|U.S. Patent No. X000001, granted to |
Samuel Hopkins on July 31, 1790.
In the early 20th century, genealogical researchers connected the first patent to a Samuel Hopkins from Pittsford, Vermont. Bolstered by the Patent Office's published error, Vermont local historians reconstructed the life of this Hopkins, who later moved to a town in New York also named Pittsford. Some details didn't quite add up, especially after the discovery of the Philadelphia Hopkins's personal patent copy in the archives of the Chicago Historical Society – but the "Pittsford legend" took hold in both cities, which erected historical markers commemorating the life (Vermont) and death (New York) of this Samuel Hopkins. The Pittsford Hopkins began to receive credit in accounts of U.S. patent history as well – even in official Patent & Trademark Office publications.
In 1998, Philadelphia attorney and historian David W. Maxey published several articles debunking the conventional wisdom about Hopkins's identity, after extensive archival research. Samuel Hopkins, The Holder of the First U.S. Patent: A Study of Failure, 72 Penn. Mag. of Hist. & Biography (Jan./Apr. 1998), and Inventing History: The Holder of the First U.S. Patent, 80 J. Pat. & Trademark Off. Soc’y 155 (1998) finally set the record straight.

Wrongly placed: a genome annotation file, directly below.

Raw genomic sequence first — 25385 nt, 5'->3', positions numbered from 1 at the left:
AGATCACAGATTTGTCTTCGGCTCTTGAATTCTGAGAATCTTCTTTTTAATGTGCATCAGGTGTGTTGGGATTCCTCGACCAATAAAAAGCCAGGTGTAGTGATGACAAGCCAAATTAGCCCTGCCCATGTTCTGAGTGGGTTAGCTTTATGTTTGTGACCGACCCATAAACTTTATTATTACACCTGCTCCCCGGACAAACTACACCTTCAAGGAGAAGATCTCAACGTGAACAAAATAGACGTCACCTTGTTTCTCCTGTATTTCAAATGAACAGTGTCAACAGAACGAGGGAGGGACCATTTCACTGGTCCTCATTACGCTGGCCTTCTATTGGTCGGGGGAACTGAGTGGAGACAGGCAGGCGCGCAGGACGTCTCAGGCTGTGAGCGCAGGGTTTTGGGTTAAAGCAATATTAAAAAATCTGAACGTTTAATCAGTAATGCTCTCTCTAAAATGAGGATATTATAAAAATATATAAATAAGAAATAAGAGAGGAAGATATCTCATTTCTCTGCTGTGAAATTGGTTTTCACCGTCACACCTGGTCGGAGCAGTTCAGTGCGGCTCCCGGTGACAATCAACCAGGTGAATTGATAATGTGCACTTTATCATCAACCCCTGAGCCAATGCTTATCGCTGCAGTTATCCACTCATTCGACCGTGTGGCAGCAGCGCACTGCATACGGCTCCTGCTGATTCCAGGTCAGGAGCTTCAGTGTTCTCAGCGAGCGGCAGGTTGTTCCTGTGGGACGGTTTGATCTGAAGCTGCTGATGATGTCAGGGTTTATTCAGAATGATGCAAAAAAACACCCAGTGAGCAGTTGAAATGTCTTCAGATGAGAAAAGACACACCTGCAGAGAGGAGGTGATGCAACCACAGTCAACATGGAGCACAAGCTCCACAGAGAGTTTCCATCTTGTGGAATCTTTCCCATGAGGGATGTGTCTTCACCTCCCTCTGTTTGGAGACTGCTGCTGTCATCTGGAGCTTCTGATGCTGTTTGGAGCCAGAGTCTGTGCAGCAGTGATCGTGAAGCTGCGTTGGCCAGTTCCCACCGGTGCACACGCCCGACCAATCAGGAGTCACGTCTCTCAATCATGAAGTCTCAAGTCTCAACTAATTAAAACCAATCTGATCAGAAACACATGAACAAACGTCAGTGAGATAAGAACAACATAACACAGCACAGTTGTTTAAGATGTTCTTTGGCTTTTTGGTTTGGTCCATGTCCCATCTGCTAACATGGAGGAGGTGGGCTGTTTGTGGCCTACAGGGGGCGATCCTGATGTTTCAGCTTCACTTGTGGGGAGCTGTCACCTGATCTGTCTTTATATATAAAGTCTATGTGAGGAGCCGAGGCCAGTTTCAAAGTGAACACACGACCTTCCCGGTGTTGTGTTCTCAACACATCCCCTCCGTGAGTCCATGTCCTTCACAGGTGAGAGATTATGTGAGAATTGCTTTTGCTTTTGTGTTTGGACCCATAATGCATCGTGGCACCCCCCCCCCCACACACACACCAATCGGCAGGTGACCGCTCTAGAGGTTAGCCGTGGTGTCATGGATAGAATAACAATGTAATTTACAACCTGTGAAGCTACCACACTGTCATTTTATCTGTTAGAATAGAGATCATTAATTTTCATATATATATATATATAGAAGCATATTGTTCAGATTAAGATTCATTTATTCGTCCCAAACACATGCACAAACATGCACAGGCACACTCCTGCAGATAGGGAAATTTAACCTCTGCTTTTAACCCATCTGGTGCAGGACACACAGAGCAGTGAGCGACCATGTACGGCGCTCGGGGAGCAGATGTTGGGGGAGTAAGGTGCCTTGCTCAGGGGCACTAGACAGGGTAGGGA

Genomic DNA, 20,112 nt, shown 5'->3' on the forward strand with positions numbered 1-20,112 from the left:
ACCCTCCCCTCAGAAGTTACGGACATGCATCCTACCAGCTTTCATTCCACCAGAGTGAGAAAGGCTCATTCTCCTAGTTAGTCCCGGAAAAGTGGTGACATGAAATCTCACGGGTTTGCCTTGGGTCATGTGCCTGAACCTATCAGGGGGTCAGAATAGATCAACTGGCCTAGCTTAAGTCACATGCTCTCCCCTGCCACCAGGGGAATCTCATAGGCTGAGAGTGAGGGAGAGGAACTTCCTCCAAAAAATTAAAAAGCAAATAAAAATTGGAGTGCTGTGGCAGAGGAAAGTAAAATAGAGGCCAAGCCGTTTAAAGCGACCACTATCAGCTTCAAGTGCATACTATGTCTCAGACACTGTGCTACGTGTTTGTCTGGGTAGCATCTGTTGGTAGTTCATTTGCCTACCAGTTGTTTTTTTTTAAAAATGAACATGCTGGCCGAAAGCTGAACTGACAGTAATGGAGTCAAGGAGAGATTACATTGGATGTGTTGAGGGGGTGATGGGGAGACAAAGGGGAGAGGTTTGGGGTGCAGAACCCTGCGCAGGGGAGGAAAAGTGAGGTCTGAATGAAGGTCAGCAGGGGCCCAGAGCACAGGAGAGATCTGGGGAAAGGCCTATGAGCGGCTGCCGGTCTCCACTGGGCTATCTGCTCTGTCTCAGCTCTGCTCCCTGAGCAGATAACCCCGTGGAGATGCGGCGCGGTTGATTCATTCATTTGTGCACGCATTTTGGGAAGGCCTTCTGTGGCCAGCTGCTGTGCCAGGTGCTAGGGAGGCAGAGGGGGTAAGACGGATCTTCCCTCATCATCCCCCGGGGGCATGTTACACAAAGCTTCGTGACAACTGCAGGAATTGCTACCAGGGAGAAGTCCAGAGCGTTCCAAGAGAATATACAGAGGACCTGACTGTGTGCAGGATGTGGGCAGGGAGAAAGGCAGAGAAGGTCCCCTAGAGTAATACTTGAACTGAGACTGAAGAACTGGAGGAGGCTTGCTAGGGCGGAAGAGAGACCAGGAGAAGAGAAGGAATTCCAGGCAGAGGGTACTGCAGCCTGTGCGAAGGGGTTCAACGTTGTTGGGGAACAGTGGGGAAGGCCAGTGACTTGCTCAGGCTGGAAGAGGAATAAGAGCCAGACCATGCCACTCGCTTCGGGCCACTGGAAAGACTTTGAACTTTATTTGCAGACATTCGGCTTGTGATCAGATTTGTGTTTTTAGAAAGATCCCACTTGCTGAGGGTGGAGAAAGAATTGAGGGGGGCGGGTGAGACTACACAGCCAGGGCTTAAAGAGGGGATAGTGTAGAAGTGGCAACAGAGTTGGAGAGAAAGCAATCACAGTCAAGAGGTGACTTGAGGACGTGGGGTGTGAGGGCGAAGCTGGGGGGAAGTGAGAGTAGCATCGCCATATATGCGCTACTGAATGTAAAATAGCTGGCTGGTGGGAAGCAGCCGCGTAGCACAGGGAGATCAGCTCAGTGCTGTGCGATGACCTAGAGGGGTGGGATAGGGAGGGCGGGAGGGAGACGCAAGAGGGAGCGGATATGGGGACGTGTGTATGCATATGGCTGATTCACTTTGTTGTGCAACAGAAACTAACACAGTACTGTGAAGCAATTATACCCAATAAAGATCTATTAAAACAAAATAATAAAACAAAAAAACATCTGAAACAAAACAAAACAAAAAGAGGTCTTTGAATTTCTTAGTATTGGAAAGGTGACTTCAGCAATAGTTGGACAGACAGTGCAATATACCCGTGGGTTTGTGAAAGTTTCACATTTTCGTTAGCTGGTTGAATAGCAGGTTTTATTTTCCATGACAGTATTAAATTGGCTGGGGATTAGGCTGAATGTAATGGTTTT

|"An Address to the Manufacturers|
of Pot and Pearl Ash," a 1791
pamphlet by inventor Samuel Hopkins.
Available with Duke NetID in Evans
Early American Imprints database.
In 2000, the Pennsylvania Historical & Museum Commission erected an historical marker to Philadelphia's Samuel Hopkins, which still stands near the east end of Arch St. But dismantling the commemorative signs for the other Samuel Hopkins took longer, with all three cities claiming the holder of the first U.S. patent for nearly a decade. Pittsford, New York removed its historical marker in 2007 after declaring its information erroneous (although the town continues to sell and distribute a 1993 informational pamphlet which still includes the Hopkins plaque). Pittsford, Vermont finally removed its sign in late 2013, following a dogged investigation by Corporate Counsel contributor Lisa Shuchman, which revived the Samuel Hopkins identity crisis.
Some Hopkins scholars have also revised their works in light of Maxey's discoveries, but the persistent misinformation continues to dot the World Wide Web. From Hopkins's Wikipedia page to recent Vermont travel guides, it seems that old legends, much like old habits, can be stubbornly difficult to break – and the story serves as an excellent reminder to researchers not to automatically believe the first thing you read.
For more information about the history of patent law, check out the Goodson Law Library's research guide to Intellectual Property or search the Duke Libraries catalog for the subject "Patent laws and legislation – United States – History." For help locating these resources, be sure to Ask a Librarian.